Restoration House, Crow Lane, Rochester, Kent
Ernest William Haslehust (1866-1949), RI, RWA
Water colour painting
16.5 x 11 cm framed
[Click on image to enlarge it.]
Scanned image and text by Philip V. Allingham.
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In the old cemetery of St. Nicholas' Church, on the north side of the Cathedral, it was Dickens's desire to be buried, and his family would have carried out his wishes had it not been that the burial-ground had been closed for years and no further interments were allowed. On the south side of the Cathedral is the delightfully old fashioned terrace known as Minor Canon Row — Dickens's name for it is Minor Canon Corner — where the Reverend Septimus Crisparkle kept house with the "china shepherdess" mother. The "Monks' Vineyard" of Edwin Drood exists as "The Vines". Here under a group of elms called "The Seven Sisters" Edwin Drood and Rosa sat when they decided to break their engagement, and opposite "The Seven Sisters" is the "Satis House" of Great Expectations, where the lonely and embittered Miss Havisham taught Estella the cruel lessons of a ruined life. It is really Restoration House — Satis House is on the site of the mansion of Master Richard Watts, to whose apologies for no better entertainment of his Sovereign, Queen Elizabeth answered "Satis" — and it takes its name from having received the restored Merry Monarch [Charles II] under its roof on his way to London and the throne. [Diarist Samuel] Pepys, who was terrified by the steepness of the castle cliff and had no time to stay to service at the Cathedral, when he had been inspecting the defences at Chatham, found something more to his mind in a stroll by Restoration House, and into the Cherry Garden, where he met a silly shopkeeper with a pretty wife, "and did kiss her." [Nicklin, 20-21]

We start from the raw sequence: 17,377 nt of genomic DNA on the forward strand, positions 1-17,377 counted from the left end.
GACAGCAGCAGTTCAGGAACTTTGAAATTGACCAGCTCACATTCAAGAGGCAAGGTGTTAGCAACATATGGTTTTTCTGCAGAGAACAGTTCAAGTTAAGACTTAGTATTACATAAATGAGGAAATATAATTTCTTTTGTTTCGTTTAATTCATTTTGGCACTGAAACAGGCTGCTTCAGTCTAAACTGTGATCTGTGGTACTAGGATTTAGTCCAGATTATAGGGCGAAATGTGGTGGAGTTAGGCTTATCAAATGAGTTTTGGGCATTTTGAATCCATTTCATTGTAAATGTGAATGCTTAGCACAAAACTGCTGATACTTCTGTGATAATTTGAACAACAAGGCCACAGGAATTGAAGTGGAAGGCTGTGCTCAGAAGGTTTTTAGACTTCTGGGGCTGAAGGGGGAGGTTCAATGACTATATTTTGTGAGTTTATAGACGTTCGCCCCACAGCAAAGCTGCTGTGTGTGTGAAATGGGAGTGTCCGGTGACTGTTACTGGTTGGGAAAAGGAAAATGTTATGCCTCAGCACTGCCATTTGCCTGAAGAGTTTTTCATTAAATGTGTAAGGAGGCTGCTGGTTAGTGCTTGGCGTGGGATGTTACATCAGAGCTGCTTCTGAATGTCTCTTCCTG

Today, the old mansion upon which Dickens based Miss Havisham's Residence is still standing, although its grounds are somewhat limited. However, it continues to be a significant building in Rochester as it services as the Administration Building of King's School. Based on two separate buildings constructed in 1454 and 1502-22, Restoration House was created by Member of Parliament Sir Henry Clerke's joining the smaller buildings between 1640 and 1660, its name derived from the fact that King Charles the Second, but recently returned from exile in France after the Civil War and the fall of the Cromwellian Commonwealth, spent the evening of 28 May 1660 at the Elizabethan mansion, the home of local military authority Colonel Gibbon. He proceeded to London the following day, and, on his twenty-ninth birthday was proclaimed king.
For such reasons I was very glad when ten o'clock came and we started for Miss Havisham's; though I was not at all at my ease regarding the manner in which I should acquit myself under that lady's roof. Within a quarter of an hour we came to Miss Havisham's house, which was of old brick, and dismal, and had a great many iron bars to it. Some of the windows had been walled up; of those that remained, all the lower were rustily barred. There was a court-yard in front, and that was barred; so, we had to wait, after ringing the bell, until some one should come to open it. While we waited at the gate, I peeped in (even then Mr. Pumblechook said, "And fourteen?" but I pretended not to hear him), and saw that at the side of the house there was a large brewery. No brewing was going on in it, and none seemed to have gone on for a long long time.[ Great Expectations, Chapter Eight, p. 50-51]
John Forster reports that the place always held a "curious attraction" for Dickens.
- Pip Rescues Miss Havisham from the Fire
- Rochester and Chatham in the Early Nineteenth Century: The Real "Dickensland"
Dickens, Charles. Great Expectations. Il. Harry Furniss. The Charles Dickens Library Edition. London: Educational Book, 1912. Vol. 14.
Lynch, Tony. Dickens England: An A to Z Tour of the Real and Imagined Locations. A Traveller's Companion. London: Batsford, 2012.
Nicklin, J. A. Dickens-land. Il. E. W. Haslehust. Beautiful England series. Glasgow & London: Blackie & Son, 1911.
Paroissien, David. The Companion to Great Expectations. Westport, Conn.: Greenwood, 2000.
Last modified 4 March 2014